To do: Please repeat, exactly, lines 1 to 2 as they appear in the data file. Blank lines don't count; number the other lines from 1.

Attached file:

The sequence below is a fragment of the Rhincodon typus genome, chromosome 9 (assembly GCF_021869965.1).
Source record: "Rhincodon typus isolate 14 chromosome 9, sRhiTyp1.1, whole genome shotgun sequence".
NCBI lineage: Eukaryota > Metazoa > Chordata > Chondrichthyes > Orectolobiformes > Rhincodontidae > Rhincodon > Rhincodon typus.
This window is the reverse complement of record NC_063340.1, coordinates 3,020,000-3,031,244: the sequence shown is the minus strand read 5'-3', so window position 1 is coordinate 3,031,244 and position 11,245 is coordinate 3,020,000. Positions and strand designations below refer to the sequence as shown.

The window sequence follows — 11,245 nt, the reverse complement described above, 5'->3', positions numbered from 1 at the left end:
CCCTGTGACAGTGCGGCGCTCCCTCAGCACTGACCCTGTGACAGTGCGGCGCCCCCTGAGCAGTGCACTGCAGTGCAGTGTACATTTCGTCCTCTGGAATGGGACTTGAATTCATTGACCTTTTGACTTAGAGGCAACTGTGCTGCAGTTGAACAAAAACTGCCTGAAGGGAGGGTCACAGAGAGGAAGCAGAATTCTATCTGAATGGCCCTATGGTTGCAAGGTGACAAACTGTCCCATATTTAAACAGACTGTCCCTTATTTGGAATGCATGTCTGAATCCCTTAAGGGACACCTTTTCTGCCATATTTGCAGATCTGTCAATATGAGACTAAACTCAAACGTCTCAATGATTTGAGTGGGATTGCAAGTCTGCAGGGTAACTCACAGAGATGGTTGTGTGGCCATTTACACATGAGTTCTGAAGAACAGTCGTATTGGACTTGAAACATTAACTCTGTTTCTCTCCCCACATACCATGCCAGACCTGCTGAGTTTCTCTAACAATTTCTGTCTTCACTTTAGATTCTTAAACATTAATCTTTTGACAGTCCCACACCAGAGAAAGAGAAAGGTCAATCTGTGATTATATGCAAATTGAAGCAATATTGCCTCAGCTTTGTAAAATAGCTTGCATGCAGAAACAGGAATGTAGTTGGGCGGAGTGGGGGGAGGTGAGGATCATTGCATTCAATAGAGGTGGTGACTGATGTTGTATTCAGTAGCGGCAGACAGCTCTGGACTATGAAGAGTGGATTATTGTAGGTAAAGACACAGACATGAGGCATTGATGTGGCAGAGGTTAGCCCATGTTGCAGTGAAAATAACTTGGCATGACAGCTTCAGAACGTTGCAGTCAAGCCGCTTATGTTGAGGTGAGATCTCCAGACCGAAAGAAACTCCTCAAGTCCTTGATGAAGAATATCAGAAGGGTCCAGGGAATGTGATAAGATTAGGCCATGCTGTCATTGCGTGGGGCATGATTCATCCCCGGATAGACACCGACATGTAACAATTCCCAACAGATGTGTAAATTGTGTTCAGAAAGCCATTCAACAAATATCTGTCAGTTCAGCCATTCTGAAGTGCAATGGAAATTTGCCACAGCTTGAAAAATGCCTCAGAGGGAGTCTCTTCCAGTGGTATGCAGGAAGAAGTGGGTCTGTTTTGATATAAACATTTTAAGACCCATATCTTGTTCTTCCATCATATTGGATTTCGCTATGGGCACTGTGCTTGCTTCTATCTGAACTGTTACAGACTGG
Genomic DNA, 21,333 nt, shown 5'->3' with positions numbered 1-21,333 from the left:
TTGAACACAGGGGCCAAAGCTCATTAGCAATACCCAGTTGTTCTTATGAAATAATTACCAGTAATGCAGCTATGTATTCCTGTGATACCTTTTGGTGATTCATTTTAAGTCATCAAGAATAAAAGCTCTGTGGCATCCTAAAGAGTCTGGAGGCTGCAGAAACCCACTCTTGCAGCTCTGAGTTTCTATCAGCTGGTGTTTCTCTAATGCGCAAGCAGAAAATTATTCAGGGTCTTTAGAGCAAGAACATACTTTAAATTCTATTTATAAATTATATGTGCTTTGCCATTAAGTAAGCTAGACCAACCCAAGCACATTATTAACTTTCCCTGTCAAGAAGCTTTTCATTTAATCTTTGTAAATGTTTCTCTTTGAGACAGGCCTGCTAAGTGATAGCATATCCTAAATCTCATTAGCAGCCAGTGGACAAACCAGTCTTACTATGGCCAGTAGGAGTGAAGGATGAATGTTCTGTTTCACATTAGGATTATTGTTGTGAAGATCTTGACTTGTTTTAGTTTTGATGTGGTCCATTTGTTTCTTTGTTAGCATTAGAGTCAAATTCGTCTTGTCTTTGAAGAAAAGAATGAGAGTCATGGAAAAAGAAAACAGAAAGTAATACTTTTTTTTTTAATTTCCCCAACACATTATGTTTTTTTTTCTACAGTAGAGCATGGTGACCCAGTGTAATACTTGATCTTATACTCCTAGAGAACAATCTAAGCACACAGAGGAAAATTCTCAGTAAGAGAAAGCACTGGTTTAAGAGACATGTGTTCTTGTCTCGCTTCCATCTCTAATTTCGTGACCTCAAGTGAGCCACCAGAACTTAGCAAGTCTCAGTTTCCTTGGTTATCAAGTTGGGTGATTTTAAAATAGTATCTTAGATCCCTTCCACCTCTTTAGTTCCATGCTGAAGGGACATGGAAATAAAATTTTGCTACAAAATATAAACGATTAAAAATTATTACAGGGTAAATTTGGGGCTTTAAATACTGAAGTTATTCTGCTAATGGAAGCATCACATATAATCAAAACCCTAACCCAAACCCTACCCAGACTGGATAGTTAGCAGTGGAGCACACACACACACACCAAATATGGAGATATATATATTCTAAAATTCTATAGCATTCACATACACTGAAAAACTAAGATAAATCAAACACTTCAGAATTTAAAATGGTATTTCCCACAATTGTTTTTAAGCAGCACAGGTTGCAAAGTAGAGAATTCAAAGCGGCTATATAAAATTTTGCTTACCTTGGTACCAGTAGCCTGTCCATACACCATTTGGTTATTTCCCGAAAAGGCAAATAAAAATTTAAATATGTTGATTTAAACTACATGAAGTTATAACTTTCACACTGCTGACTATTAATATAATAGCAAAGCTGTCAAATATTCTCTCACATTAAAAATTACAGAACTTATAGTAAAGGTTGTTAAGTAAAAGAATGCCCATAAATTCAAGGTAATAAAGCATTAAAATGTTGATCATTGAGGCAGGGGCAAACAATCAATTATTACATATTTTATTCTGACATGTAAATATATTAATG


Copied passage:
The sequence below is a fragment of the Rhincodon typus genome, chromosome 9 (assembly GCF_021869965.1).
Source record: "Rhincodon typus isolate 14 chromosome 9, sRhiTyp1.1, whole genome shotgun sequence".